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Landscape with Invisible Hand

3.56  ·  Rating details ·  3,045 ratings  ·  579 reviews
When the vuvv first landed, it came as a surprise to aspiring artist Adam and the rest of planet Earth - but not necessarily an unwelcome one. Can it really be called an invasion when the vuvv generously offered free advanced technology and cures for every illness imaginable? As it turns out, yes. With his parents' jobs replaced by alien tech and no money for food, clean w ...more
Hardcover, 149 pages
Published September 12th 2017 by Candlewick Press
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Average rating 3.56  · 
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 ·  3,045 ratings  ·  579 reviews

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Jun 08, 2017 rated it really liked it
Futuristic satire so sharp I'm probably now bleeding internally in a few places. Novella-length short, would make a good YA classroom read - super discussable. And not 100% bleak. More like 80-20. ...more
Terrifying in how timely this is. Aliens invaded Earth, sure, but it's really more colonization than invasion. They've brought technologies, and automation! They will help the economy! Except that automation means fewer jobs, which means higher unemployment, and everything goes downhill accordingly. (This is why the "realistic" tag, despite the aliens.)

Adam is an artist. He's struggling to support his family and be true to his own ideals. Whether he's trying to hold a failing relationship togeth
April (Aprilius Maximus)
Oct 05, 2018 rated it liked it
Shelves: 2018
M.T. Anderson is so clever. This is a satirical sci-fi that examines some of the worst aspects of our society. I liked this, but I definitely prefer his novel, Feed over this one, because that book BLEW my mind and left me shook for days, whereas this was just a short, clever lil book that would be fascinating to discuss with others, but overall didn't shake me to the core like Feed did. ...more
Oct 04, 2017 rated it it was amazing
Shelves: fiction, ya, sci-fi
how is M.T. Anderson so good at writing every kind of book

is he a witch

I just don't know

this was beautiful and difficult and ultimately hopeful in just the best way
Sep 20, 2017 rated it it was amazing

"Feed" was the last M.T. Anderson book I read, and that was probably over a decade ago. Needless to say, I was beyond thrilled when I saw that he had some new material coming out in the fall. That said, it can also be a bit nerve racking when an author has been out of your life for so long. I mean, I loved "Feed" and Anderson's writing style is one of my favorites, but what if after so long, it just didn't have the same effect? I mean I've changed, he's probably changed,
Sep 16, 2017 added it
Shelves: 2017-faves
Wonderful. I really enjoy Mr. Anderson's voice, as well as the parallels he makes in his stories. His books are raw and immersive, throwing you in without preamble, trusting you to figure out the world. ...more
Review to come.

Didn't go where I was expecting... Painted a very tangible feeling of lower class, and of the medium class being thrown into that same hardship.

Interesting layout with each chapter having a "title" that matches a corresponding artwork created by the main character.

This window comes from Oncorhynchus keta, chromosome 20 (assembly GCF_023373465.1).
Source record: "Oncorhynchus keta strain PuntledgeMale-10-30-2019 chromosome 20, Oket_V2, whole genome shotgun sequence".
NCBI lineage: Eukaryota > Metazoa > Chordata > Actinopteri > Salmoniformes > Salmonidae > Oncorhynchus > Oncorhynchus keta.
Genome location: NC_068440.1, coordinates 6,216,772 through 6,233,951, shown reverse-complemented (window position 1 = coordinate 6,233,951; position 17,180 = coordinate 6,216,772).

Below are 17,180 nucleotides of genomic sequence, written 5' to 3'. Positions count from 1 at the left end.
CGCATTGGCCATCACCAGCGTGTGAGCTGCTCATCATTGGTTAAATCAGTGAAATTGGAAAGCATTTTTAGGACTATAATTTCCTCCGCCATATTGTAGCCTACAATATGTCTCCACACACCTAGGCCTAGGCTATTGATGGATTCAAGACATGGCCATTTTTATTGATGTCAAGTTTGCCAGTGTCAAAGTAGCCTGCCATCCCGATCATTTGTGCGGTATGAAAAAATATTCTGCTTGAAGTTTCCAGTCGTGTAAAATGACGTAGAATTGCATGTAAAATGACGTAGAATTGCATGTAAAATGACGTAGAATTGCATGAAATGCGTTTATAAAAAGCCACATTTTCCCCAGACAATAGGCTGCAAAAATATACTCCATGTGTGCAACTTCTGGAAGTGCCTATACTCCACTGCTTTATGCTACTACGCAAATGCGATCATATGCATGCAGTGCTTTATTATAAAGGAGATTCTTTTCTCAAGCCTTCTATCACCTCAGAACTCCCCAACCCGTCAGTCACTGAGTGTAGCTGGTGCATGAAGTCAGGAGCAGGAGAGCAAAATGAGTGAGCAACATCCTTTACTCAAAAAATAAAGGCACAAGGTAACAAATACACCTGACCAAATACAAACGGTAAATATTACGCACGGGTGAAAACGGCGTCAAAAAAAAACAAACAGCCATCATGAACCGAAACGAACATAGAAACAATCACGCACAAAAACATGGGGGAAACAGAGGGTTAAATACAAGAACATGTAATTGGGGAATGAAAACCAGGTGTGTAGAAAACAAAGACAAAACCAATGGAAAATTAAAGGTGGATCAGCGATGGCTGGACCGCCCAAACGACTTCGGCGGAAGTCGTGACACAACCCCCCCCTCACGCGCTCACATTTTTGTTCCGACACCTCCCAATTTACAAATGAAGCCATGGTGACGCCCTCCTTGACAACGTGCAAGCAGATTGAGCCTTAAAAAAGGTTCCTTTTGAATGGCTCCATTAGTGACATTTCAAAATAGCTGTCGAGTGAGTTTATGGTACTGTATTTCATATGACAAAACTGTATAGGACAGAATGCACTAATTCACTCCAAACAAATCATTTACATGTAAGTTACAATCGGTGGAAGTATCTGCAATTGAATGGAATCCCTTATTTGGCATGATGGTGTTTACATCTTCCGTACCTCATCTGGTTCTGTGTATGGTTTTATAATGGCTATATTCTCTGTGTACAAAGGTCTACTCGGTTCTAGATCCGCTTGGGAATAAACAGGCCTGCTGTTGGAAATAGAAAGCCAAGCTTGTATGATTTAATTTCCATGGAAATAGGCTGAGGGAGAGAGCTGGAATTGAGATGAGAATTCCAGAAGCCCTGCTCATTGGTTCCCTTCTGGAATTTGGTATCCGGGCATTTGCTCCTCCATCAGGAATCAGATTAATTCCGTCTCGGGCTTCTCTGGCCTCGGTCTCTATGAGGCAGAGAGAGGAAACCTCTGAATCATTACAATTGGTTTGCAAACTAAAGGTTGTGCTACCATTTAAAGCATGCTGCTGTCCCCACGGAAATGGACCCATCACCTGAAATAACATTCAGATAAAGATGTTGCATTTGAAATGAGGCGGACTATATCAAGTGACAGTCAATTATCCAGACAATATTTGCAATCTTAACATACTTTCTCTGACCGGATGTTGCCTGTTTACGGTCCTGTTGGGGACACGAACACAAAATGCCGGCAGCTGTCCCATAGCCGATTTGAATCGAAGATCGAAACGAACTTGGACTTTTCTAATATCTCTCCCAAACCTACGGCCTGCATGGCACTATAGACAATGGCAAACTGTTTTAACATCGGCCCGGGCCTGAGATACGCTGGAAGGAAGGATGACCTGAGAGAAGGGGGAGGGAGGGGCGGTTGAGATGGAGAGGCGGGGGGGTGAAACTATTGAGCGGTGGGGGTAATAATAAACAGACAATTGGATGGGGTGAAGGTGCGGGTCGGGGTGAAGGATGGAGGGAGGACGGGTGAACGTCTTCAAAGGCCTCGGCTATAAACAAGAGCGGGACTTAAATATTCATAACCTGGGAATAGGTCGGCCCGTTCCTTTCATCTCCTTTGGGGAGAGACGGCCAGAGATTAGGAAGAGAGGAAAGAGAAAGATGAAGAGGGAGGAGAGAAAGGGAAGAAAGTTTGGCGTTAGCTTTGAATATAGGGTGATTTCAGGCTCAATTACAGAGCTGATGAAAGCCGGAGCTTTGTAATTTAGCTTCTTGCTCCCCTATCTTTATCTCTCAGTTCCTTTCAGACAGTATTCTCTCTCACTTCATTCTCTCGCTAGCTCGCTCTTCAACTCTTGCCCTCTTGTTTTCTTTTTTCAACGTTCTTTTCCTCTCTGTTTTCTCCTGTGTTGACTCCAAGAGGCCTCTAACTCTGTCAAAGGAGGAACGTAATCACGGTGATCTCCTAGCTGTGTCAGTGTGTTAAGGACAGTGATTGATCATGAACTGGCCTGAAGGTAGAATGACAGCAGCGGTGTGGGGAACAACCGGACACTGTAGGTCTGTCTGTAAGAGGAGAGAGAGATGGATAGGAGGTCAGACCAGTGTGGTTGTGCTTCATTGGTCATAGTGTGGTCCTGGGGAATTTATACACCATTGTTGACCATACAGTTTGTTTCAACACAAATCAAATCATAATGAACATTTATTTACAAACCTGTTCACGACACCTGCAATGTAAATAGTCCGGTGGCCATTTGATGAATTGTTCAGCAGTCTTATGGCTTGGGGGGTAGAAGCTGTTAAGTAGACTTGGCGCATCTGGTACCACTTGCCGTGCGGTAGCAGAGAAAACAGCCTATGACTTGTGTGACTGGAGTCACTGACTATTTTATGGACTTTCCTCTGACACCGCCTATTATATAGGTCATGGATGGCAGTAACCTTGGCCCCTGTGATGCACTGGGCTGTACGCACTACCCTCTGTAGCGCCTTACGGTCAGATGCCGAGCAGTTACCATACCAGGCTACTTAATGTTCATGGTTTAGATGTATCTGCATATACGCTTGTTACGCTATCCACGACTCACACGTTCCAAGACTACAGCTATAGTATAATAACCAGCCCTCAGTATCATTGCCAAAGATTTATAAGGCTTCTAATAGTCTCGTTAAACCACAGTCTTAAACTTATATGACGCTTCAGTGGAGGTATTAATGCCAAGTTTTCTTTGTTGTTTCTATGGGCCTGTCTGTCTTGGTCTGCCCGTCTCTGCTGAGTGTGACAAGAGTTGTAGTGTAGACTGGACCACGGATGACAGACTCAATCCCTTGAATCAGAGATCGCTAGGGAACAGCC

Jul 03, 2017 rated it it was ok
This review has been hidden because it contains spoilers. To view it, click here.
Krista Regester
Feb 04, 2018 rated it really liked it
A story of a deeply twisted, "worst case scenario" dystopian future. Adam and his family are turned from a white collar, comfortable society - to scrapping for rice and beans. This is an oddly unique and particularly interesting novella. ...more
Favorite passage, and my vision for the librarian I want to be, from the desperate narrator of this bleak and beautiful novel about his favorite teacher:

We all have our visions of crazy success.

Mr. Reilly must have had his once, too. A kid my age named Dave Reilly. He went to art school. Maybe he still secretly nurses those private visions where he's discovered and suddenly he's the big shit. I don't know.

And now he's thrown everything--all his talent, all his energy--into helping us paint and d
Ever since I fell hard for Feed as a teenager, I’ve followed M.T. Anderson’s career. His repertoire is eclectic to say the least, regrouping children’s adventure novels, historical nonfiction, and award-winning YA. In Landscape with Invisible Hand, he returns to the lands of trenchant satire that I first discovered and adored so much in Feed. If he could write one of these tomes every single year, gradually taking on everything that ails us—racism, capitalism, consumerism, imperialism, and so on ...more
Bang Bang Books
Oct 17, 2017 rated it it was amazing
One day aliens inhabited, not invaded, earth promising a better life but it was actually only for the 1%. The rest of the world is poor and starving and trying to find a way to get up to the sky to live like the wealthy. Adam and his family is unfortunately the 99% and their life is abysmal.

Adam is an artist and paints everything he sees and I wondered how he could afford all his supplies when his ever optimist mother is unemployed. I know his teacher buys supplies for his class but does Adam
Jul 23, 2019 rated it it was ok
The plots explored as a result of alien invasion run similarly. In this adaptation they come in peace and share advanced technology, whereby billions are unemployed within a couple months. And so begins a new era. Short but thought provoking, depicting new horrors and introspective discussion. POV of older teenaged boy.
Melissa Chung
Feb 28, 2018 rated it liked it
Shelves: 52-in-2018
Let me share a quote from the book before I begin my review.

“We are tiny figures, pointing at wonders, provided for scale, no lives of our own, surveying the landscape that has engulfed us all.”

This quote could describe many things. How we view the world around us. How we impact each other, our surroundings, this planet. It could also describe our incessant need for technology and social media.